The entire industry listened intently to the oral arguments presented to the U.S. Supreme Court on Wednesday. Now, it must wait, perhaps until Spring, for a final ruling that's will determine once and for all the fate of the beef checkoff.

It's impossible to miss the irony imbedded in this case. The opponents of the checkoff, who never argued that they disagreed with the message of promoting beef, found themselves after the mushroom case making the argument that as cattlemen they were being forced to support a message with which they didn't agree.

Meanwhile, checkoff proponents, who had always heralded the fact that the program was producer directed and funded, now find themselves arguing that the promotion efforts are government speech.

Most court observers believe the final decision will carry even more nuance than that. In 1997, the court upheld a generic marketing program related to California peaches, nectarines and plums, ruling the objections by some farmers to the ads weren't enough to outweigh the majority of producers and lawmakers who deemed the ads to be beneficial (by a vote of 5-4). Yet in a 6-3 vote in 2001, the Court ruled against the mushroom checkoff, saying the mushroom program was primarily about commercial speech while the California program involved a more extensive regulatory process.

While the Beef Promotion and Research Act plays a major role in supporting nutrition and food safety research, certainly a large portion of its budget goes to promoting beef. Passed in 1988 by a 79% majority, the checkoff has become the industry's major means of conducting research and marketing its product. Unquestionably, all the academic studies have validated that the beef checkoff has worked, returning to producers $6 for every $1 invested. Since 1998, beef demand has grown by 16%, reversing 25 years of plummeting beef demand.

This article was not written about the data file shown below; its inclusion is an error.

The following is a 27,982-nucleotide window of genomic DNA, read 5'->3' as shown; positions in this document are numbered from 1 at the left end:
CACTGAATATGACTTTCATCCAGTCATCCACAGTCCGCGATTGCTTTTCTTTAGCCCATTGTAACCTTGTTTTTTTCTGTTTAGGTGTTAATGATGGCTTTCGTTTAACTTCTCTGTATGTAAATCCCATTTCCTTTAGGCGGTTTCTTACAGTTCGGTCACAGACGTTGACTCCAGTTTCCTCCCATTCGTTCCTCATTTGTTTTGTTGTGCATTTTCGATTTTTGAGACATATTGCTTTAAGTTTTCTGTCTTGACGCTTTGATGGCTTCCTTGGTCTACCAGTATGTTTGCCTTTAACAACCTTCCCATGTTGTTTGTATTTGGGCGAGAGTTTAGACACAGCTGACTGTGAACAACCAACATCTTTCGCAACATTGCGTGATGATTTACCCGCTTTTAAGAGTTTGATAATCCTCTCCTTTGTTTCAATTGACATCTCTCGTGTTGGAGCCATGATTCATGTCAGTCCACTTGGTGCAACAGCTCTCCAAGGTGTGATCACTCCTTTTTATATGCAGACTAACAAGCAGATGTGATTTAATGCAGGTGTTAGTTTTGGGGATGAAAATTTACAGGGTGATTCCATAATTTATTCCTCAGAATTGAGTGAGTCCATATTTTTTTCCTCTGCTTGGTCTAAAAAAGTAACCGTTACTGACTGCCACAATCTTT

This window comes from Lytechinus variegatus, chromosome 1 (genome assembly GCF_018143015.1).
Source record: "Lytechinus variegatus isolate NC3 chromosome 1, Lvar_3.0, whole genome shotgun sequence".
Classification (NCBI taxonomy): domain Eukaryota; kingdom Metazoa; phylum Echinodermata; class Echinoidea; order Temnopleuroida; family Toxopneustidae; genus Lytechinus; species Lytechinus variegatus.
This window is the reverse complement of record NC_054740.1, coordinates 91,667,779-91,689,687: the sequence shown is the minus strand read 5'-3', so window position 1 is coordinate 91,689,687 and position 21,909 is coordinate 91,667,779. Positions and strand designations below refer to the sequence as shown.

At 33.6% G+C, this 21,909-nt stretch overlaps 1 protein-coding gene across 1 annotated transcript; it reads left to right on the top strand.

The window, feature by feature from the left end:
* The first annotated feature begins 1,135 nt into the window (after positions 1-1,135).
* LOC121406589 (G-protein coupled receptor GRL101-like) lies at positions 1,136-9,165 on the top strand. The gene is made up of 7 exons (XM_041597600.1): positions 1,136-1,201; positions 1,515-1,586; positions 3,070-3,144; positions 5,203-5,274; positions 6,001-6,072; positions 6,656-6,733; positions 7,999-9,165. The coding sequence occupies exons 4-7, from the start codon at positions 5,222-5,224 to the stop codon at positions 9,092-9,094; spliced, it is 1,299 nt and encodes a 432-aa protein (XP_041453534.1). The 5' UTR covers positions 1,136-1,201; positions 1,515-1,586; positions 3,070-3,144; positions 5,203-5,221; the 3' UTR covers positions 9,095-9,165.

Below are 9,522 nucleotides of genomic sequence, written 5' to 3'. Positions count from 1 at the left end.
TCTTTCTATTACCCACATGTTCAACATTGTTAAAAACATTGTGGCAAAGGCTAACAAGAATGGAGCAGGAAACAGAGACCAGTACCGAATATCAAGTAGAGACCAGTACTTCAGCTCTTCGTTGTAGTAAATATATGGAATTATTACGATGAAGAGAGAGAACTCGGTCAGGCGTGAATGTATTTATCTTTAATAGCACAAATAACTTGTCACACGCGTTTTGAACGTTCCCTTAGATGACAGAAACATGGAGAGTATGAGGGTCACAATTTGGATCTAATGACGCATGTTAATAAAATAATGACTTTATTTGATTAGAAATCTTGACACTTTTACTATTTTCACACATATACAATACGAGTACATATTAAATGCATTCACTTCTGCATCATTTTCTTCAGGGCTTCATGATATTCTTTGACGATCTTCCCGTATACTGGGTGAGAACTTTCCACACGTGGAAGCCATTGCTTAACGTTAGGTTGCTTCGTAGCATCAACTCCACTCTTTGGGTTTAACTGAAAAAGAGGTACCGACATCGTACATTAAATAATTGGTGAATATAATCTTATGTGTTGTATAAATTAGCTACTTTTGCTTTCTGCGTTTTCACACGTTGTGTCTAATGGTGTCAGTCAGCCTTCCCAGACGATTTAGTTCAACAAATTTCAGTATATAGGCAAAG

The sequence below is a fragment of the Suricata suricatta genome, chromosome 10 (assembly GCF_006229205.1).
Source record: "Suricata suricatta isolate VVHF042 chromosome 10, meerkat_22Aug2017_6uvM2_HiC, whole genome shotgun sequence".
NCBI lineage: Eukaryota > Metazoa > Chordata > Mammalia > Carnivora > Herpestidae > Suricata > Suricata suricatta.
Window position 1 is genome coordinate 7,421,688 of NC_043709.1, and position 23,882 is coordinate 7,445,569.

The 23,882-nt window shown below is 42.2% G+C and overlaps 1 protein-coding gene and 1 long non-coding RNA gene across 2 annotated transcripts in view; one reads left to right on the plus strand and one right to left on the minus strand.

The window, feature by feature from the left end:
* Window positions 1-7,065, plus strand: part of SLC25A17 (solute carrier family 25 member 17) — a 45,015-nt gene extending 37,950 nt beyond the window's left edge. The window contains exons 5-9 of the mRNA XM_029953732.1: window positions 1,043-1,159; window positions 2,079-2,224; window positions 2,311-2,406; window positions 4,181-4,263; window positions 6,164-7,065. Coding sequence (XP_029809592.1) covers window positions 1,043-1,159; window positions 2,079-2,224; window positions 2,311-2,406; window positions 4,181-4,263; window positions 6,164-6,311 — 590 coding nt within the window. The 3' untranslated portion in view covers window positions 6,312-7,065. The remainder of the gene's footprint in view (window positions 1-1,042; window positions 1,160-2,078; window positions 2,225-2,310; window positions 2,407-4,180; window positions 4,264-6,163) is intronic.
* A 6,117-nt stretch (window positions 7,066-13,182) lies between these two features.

The Livestock Marketing Association (LMA) and the Western Organization of Resource Councils have led the checkoff challenge, while a producer organization -- the Nebraska Cattlemen -- elected to take the lead in acting on behalf of the checkoff.

You have to give LMA credit for holding to their convictions in actively defying the vast majority of its customers (both buyers and sellers) who favor the continuation of the checkoff. After all, opinion polls continue to show producer support for the checkoff to be around 70%, with larger producers far more likely to support the program than smaller producers.

In addition, a total of 113 state and national beef and ag organizations, 35 attorneys-general from nearly every major beef producing state, and the chairmen of both the U.S. House and Senate Ag Committees have filed friend-of-the-court briefs in support of the checkoff. It's hard to fathom any other business organization that would so actively pursue a legal remedy contrary to the wishes of its customers.

LMA spokespeople admit the checkoff has benefited the industry, but the organization hasn't wavered in its commitment to the case. In fact, LMA has openly implied to the 28 states that have enacted legislation allowing a state-level checkoff program to continue if the national program is struck down, that those programs would likely face legal challenges.

Adding another twist to the court case is the fact that Supreme Court Justice William Renquist is battling cancer, and speculation abounds that he's likely to step down before the checkoff case is decided. If this were to happen, the remaining eight justices could potentially deadlock at 4-4. Such a result would validate the lower court's ruling on the checkoff that the program is unconstitutional.